> * install the rudder trunk,
        > * finish paying the starboard chine with epoxy putty, and
        > * finish assembling the sheer clamps.
        >
        >After that, I'll still need to
        >
        > * prime and paint the interior,
        > * install foam and Reflectix,
        > * install hatch hardware for hatch "D",
        > * turn her over, and mow down the "flash" around the chines,
        > * Cuprinol the bottom,
        > * barrier coat the hull with epoxy,
        > * sand off the epoxy drips,
        > * cover the hull in Xynole and wet it out,
        > * add two more coats of epoxy over that,
        > * sand and fair,
        > * prime the hull and sheer clamps,
        > * strike the waterline on the hull,
        > * coat the bottom and trunk interiors with VC-17,
        > * paint the topsides and sheer clamps,
        > * deliver _Y-1320_ to Palenville for my friend Cathy to restore
        >(and to get her off _Shrike_'s trailer),
        > * rebuild the trailer bunks,
        > * flip the hull over again, possibly putting her on the trailer,
        > * install the sheer clamps,
        > * run out to the Orange Box for two more sheets of plywood,
        > * trace and cut out the deck pieces,
        > * make and install the deck carlins,
        > * make and install the coamings for the cockpits,
        > * install the knees for the forward cockpit,
        > * cut out the slots in the deck for the rudder cartridge and
        >daggerboard,
        > * barrier coat both sides of the deck with epoxy,
        > * install foam underneath the deck,
        > * install the deck,
        > * prime and paint the deck (with non-skid compound mixed in to the
        >paint),
        > * pour the lead for the bottom of the daggerboard keel,
        > * bend the attachment straps for the rudder,
        > * get Jase to do the spot-welding to fasten the rudder to the
        >rudder post,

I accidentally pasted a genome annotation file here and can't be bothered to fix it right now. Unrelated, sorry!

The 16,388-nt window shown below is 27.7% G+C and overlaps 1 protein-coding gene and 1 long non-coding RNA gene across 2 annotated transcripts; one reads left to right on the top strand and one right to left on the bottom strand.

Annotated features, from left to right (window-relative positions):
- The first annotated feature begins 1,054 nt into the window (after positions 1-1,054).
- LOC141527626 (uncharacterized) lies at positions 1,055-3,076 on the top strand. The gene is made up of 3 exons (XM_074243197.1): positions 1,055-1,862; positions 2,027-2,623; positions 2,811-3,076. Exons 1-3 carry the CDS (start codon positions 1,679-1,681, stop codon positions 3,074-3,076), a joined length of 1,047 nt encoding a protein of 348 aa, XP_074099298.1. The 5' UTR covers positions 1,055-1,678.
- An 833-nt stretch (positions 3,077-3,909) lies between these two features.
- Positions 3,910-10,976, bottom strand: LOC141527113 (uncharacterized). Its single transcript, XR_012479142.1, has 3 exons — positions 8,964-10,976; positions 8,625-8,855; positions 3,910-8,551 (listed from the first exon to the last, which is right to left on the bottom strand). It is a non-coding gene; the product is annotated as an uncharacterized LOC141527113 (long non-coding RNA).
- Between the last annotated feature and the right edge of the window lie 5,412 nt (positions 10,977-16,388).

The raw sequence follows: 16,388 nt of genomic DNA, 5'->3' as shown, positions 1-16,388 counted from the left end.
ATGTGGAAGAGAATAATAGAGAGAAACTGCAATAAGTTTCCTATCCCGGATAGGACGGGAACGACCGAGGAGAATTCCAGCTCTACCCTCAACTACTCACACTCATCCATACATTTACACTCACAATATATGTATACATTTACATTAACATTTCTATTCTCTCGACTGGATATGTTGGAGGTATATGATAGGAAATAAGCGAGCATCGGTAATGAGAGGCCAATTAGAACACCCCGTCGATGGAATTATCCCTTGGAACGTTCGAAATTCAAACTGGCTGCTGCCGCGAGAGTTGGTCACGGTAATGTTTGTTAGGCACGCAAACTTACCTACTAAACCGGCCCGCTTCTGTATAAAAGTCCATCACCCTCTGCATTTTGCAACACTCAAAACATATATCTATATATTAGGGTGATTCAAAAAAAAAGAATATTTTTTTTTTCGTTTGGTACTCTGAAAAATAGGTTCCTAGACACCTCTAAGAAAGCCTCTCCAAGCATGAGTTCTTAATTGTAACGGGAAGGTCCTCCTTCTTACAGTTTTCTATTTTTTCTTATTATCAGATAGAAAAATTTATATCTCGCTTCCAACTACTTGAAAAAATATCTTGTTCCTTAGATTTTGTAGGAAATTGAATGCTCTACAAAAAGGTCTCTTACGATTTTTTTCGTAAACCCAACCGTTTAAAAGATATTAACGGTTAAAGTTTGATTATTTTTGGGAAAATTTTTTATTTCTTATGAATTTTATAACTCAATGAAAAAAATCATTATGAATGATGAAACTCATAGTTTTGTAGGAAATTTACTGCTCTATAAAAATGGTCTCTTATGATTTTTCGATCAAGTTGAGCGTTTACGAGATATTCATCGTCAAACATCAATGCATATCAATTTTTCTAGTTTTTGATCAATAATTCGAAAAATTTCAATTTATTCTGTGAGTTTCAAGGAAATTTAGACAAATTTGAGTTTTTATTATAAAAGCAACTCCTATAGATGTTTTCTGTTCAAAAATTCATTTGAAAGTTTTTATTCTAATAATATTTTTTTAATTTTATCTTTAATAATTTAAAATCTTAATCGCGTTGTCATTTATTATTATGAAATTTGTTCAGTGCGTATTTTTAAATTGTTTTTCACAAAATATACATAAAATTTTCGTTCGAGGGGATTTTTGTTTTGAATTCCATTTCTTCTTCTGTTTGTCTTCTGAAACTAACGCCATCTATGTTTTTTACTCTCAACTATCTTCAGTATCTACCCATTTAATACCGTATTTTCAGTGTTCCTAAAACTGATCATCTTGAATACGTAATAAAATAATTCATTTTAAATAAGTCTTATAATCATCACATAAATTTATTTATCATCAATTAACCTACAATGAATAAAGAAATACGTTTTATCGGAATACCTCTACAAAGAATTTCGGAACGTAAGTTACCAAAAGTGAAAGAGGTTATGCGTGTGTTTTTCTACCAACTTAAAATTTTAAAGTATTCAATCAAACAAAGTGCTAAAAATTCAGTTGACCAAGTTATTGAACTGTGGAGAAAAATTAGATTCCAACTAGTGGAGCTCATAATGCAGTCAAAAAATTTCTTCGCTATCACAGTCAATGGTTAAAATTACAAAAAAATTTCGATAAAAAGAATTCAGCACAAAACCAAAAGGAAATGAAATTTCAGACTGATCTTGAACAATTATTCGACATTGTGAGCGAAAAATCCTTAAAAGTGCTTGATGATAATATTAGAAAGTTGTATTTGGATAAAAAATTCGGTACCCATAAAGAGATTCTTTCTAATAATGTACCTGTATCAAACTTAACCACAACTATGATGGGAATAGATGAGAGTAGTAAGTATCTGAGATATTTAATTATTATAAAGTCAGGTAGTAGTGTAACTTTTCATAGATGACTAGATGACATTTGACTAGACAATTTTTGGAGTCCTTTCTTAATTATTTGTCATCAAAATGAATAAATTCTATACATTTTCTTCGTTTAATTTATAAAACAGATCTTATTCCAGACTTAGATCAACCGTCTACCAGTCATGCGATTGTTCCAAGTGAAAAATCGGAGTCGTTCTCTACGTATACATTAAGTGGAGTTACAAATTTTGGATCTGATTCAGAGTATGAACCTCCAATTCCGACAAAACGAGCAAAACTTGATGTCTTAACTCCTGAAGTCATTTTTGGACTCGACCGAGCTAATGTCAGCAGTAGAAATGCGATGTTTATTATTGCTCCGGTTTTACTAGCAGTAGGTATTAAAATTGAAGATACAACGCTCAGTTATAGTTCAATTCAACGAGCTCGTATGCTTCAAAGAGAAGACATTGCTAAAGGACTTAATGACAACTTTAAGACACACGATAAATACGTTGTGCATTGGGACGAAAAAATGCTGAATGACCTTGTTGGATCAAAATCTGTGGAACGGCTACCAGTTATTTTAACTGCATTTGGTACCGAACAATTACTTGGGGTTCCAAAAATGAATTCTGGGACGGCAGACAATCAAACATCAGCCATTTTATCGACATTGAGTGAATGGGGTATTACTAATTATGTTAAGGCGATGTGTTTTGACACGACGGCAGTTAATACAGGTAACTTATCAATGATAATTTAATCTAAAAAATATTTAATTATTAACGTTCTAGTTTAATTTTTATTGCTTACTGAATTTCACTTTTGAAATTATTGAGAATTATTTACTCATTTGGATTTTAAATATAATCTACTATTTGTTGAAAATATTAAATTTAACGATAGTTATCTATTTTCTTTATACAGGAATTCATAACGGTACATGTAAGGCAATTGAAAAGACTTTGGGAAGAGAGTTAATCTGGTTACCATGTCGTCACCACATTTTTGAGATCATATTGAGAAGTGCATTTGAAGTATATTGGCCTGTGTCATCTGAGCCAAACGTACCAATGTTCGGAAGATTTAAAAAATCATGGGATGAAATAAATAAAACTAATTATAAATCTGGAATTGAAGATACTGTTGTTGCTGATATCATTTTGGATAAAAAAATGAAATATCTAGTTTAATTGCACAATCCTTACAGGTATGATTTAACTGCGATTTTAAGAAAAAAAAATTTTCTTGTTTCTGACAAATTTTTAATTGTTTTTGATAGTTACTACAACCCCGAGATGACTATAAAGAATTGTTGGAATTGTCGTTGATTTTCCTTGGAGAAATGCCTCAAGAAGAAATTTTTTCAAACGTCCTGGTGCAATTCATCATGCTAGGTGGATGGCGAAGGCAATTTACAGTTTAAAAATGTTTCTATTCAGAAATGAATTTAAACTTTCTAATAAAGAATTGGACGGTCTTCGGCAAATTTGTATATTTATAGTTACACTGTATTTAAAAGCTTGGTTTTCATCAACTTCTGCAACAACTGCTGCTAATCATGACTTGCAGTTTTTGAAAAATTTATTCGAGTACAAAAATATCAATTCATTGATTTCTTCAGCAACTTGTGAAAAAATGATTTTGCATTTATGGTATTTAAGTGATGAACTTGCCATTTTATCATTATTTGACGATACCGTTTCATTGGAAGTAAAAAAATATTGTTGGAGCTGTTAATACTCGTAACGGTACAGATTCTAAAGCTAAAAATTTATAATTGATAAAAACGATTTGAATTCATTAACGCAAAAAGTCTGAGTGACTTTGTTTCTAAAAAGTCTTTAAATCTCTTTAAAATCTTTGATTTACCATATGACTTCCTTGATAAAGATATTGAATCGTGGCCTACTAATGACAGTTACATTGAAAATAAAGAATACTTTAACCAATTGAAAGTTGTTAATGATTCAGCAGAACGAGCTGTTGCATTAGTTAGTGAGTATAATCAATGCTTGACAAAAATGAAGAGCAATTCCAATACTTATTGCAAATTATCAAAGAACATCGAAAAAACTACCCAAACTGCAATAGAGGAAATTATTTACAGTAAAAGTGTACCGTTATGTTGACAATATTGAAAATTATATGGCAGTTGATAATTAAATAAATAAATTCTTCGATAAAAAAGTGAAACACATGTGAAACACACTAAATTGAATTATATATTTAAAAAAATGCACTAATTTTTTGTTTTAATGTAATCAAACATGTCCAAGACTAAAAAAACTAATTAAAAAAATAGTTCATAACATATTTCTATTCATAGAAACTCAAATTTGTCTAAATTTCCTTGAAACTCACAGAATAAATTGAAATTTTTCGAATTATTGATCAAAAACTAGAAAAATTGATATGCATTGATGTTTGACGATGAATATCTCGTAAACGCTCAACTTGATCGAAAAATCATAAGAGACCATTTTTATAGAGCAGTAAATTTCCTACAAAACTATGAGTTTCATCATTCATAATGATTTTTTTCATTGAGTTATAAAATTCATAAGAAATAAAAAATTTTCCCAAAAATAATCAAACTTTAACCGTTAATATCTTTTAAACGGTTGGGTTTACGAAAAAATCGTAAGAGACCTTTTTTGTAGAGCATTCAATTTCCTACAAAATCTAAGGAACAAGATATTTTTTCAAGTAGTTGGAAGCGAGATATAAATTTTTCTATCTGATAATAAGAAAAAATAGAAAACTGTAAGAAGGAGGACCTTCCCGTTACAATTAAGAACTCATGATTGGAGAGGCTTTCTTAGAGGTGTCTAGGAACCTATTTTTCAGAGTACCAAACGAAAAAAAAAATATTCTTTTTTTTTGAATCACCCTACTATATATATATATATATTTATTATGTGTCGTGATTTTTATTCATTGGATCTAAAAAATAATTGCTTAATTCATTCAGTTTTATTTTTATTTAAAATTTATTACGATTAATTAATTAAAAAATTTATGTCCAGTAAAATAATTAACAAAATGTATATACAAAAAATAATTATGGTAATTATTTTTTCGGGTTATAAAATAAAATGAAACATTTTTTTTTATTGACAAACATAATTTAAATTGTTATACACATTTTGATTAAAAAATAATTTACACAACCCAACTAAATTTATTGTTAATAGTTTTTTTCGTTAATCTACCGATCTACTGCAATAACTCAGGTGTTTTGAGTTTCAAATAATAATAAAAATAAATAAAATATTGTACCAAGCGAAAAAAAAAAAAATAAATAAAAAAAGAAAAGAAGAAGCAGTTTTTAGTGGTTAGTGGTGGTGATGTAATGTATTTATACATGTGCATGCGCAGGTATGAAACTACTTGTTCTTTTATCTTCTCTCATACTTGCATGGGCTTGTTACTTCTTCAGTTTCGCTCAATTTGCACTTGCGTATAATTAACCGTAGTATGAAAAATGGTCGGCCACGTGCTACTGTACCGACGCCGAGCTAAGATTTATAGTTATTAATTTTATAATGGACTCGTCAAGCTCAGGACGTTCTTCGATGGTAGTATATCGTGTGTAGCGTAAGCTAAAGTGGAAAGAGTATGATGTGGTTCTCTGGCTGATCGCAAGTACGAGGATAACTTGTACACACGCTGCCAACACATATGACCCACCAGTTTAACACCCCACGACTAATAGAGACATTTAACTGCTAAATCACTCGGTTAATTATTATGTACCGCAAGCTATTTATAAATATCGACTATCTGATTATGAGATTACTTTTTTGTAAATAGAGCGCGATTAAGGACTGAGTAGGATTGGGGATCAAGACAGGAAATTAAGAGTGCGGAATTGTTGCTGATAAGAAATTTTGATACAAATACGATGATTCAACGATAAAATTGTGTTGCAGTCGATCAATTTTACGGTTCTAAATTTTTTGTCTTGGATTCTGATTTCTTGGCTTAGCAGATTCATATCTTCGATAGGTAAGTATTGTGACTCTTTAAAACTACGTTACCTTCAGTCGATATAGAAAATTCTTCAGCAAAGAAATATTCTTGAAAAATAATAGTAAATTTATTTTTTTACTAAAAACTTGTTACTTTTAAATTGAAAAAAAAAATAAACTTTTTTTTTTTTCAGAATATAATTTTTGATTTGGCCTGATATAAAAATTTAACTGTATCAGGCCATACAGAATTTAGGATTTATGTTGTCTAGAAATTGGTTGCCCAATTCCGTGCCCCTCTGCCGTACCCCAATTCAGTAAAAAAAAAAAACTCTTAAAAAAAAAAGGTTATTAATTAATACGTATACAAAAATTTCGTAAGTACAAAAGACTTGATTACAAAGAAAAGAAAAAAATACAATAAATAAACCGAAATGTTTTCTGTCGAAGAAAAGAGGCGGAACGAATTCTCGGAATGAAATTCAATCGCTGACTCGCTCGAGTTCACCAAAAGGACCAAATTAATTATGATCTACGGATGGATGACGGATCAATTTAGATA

> * make the tiller and comb plate,
        > * perform final assembly of the rudder cartridge,
        > * make provisions for fids and retaining cords for the daggerboard
        >and rudder cartridge,
        > * cut the tiller comb slots in the aft coaming of the aft cockpit,
        > * varnish the masts,
        > * test fit the masts, and add fittings for the running rigging,
        > * obtain a 360 degree white LED array for the main mast and
        >install it,
        > * make the stemhead fitting,
        > * obtain cordage and run the sails up as a test,
        > * install the rowlocks,
        > * make a rowing seat slash bailing bucket slash expedient head,
        > * install the lettering for her name and hailing port, and finally
        > * conduct sea trials.
        >
        >That's rather a lot to accomplish. Yipes.
        >
        >--
        >Susan Davis <futabachan@...>
        >
        >
        >
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        >
        >
        >.
        >
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        >
      • Bruce Hector
        ... can see you acquired this project 90% completed. Why is it that these 90% completed projects seem to require another 90% of the labour to complete. Bruce
        Message 3 of 4 , Sep 1, 2003
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          --- In bolger@yahoogroups.com, Harry James <welshman@p...> wrote: I
          can see you acquired this project 90% completed.

          Why is it that these 90% completed projects seem to require another
          90% of the labour to complete.

          Bruce Hector
          Back from ripping up some rotted ply of of his "90%" complleted Micro
          he bought this summer.
        • Harry James
          I think it has to do with our basic optimism. Boats that are 1/2 way done are 90% completed (it looks 90% done). The final cost will be approximately twice our
          Message 4 of 4 , Sep 1, 2003
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            I think it has to do with our basic optimism. Boats that are 1/2 way
            done are 90% completed (it looks 90% done). The final cost will be
            approximately twice our realistic analyses at the beginning of the
            project. Guess how much time it is going to take compared to the
            original estimate?? I am sure this group can find the appropriate name
            for this condition.

            Silverliningitus?

            HJ



            Bruce Hector wrote:

            >--- In bolger@yahoogroups.com, Harry James <welshman@p...> wrote: I
            >can see you acquired this project 90% completed.
            >
            >Why is it that these 90% completed projects seem to require another
            >90% of the labour to complete.
            >
            >Bruce Hector
            >Back from ripping up some rotted ply of of his "90%" complleted Micro
            >he bought this summer.
            >
            >
            >
            >